With an abundance of time at home, newfound unemployment, and a volatile economy, cybercrime is at an all-time high. Not to mention – more information has been forced to go online than ever before, leaving citizens vulnerable to cybercriminals, who take advantage of events that heighten fear and anxiety. 

This all means that individuals and business leaders should be on alert. It’s become serious enough for the U.S. Secret Service to issue guidance surrounding coronavirus-related phishing scams. 

“Cybercriminals are exploiting the coronavirus through the wide distribution of mass emails posing as legitimate medical and or health organizations. In one particular instance, victims have received an email purporting to be from a medical/health organization that included attachments supposedly containing pertinent information regarding the coronavirus. This led to either unsuspecting victims opening the attachment, causing malware to infect their system, or prompting the victim to enter their email login credentials to access the information resulting in harvested login credentials.”

The guidance also notes that a rise in remote work increases the risk of cyberattacks, due to increased reliance on email and internet communications. Phishing emails are an easy method of attack, even during normal times, but navigating this new world of working from home and online communications means that we all need to be hyper-vigilant.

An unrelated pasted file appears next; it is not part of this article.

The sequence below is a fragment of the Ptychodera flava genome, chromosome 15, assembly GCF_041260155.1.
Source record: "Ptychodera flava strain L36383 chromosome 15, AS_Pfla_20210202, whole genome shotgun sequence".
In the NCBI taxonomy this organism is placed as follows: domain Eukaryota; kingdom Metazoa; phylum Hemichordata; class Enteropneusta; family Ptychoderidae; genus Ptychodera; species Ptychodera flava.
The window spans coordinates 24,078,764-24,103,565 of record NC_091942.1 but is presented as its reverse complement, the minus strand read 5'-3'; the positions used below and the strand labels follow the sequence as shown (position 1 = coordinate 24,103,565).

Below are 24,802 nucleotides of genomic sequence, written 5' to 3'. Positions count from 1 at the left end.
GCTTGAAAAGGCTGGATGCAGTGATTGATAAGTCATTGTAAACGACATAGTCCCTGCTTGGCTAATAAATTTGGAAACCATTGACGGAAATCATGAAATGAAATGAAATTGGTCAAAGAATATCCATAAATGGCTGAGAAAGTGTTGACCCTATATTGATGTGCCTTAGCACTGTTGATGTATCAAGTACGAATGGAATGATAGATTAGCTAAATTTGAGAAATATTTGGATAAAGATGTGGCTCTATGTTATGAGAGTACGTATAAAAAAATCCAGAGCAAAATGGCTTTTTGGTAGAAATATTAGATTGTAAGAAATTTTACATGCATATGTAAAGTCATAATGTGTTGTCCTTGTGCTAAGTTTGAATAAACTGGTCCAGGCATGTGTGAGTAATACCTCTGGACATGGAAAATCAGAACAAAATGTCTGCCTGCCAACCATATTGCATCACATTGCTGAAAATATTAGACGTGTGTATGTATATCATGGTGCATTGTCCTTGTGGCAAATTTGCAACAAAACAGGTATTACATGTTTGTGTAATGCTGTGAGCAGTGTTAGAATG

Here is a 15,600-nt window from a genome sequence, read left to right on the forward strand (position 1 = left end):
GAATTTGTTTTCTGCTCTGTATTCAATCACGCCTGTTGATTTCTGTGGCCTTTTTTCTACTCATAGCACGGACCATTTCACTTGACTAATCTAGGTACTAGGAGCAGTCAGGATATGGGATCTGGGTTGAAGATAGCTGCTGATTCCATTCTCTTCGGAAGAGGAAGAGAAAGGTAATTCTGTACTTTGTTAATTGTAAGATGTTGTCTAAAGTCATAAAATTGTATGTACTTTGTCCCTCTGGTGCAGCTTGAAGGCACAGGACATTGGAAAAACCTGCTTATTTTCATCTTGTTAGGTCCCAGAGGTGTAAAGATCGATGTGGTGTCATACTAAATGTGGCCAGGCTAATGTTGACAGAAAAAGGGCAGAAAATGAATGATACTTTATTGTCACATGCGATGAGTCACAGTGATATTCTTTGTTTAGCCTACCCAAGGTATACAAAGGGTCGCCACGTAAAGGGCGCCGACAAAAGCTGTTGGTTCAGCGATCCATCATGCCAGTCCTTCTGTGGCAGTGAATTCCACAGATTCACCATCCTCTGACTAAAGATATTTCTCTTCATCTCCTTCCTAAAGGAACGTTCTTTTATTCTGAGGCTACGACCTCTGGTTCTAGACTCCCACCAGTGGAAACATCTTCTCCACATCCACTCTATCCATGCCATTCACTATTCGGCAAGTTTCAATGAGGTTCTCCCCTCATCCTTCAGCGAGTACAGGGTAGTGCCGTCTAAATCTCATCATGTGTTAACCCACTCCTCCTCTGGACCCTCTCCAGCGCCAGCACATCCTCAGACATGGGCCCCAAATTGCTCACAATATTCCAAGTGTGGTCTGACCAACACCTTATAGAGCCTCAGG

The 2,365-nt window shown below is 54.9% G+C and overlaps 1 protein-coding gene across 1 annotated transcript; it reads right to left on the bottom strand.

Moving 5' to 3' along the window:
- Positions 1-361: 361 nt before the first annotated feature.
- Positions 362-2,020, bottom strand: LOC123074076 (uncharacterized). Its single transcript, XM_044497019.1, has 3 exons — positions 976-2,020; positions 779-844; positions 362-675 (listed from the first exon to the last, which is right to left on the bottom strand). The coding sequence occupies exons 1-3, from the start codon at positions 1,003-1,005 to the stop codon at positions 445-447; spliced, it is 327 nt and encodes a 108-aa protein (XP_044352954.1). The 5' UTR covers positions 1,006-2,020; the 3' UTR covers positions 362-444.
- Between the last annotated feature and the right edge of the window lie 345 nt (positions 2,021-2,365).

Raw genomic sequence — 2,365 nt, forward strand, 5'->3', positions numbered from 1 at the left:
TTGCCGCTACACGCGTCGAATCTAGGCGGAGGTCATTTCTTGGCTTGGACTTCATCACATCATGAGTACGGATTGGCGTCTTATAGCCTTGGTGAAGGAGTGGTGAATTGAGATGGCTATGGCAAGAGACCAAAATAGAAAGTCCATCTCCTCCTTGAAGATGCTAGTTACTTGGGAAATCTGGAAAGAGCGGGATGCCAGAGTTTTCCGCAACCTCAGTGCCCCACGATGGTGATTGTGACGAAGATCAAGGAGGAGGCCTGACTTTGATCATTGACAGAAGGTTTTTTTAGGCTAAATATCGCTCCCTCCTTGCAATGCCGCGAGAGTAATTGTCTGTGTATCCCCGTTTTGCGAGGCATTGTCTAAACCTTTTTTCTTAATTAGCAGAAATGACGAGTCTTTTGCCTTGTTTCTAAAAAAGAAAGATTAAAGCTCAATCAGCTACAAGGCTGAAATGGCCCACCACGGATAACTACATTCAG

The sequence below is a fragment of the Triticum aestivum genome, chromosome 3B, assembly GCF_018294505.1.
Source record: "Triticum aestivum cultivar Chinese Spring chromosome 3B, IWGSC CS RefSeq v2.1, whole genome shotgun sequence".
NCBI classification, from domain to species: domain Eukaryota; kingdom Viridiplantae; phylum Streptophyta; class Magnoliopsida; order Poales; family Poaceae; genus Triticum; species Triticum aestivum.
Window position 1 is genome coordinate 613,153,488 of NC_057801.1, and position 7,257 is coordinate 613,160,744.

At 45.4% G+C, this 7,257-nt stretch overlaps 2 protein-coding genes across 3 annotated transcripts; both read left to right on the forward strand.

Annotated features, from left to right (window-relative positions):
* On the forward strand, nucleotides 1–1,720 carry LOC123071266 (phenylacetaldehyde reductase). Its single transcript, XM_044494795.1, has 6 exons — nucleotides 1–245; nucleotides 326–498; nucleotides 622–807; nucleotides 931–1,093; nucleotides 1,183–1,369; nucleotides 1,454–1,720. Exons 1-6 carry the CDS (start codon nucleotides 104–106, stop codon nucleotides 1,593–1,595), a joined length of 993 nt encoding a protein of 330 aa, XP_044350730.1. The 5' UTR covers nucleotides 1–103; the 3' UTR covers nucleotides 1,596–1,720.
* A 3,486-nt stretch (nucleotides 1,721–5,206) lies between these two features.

If you have a company, advise your team members of cybersecurity best practices. Here are a few that we suggest…

  1. Don’t click on links embedded in emails from unknown sources, and avoid opening or downloading suspicious attachments.
  2. Don’t enter your credentials anywhere other than the login pages that you use.
  3. Before completing important transactions (such as wiring funds), be sure to verify with a leader in your company by phone call. 
  4. Ensure that you and your employees aren’t using unsecured networks to work on sensitive or potentially vulnerable projects. Working from a coffee shop is great –– until it causes a major security breach.
  5. Keep your antivirus software and security applications up to date. Consider implementing safety measures like two-step authentication or a password management system.
  6. Consider purchasing cyber liability insurance. This protects you from compromising your biggest assets (such as client data) and staying in business, even when disaster strikes.
  7. Integrate security protocols into your company culture. Cybersecurity training is an ongoing process, so keep the conversation open and honest with your team.
  8. Create an incident response plan, practice it, and keep it updated. In the same way that you have a fire drill, it’s important to have a plan of action in case of cybercrime. Make sure that you and all of your employees know exactly what to do in the event of a breach. 

We certainly don’t mean to incite panic. We hope that you make yourself aware of these potential dangers and make appropriate preparedness plans for the current challenges that businesses everywhere are facing. 

Now is a time to be safe, smart, and secure. There’s certainly enough to worry about right now, so let this be one less thing to worry about. 

Are you fearful that some of your accounts may have already been hacked? Give us a call. We offer forensic accounting services to bring you clarity and peace of mind to a variety of financial situations. Our financial experts can analyze your records to identify fraud and determine the extent of losses that occurred. Then, we can help you build a financial plan to get your books back on track. 

In any event – we’re here to help. Give us a call or shoot us a text at (865) 691-8509, and we can start a conversation about your current needs. 

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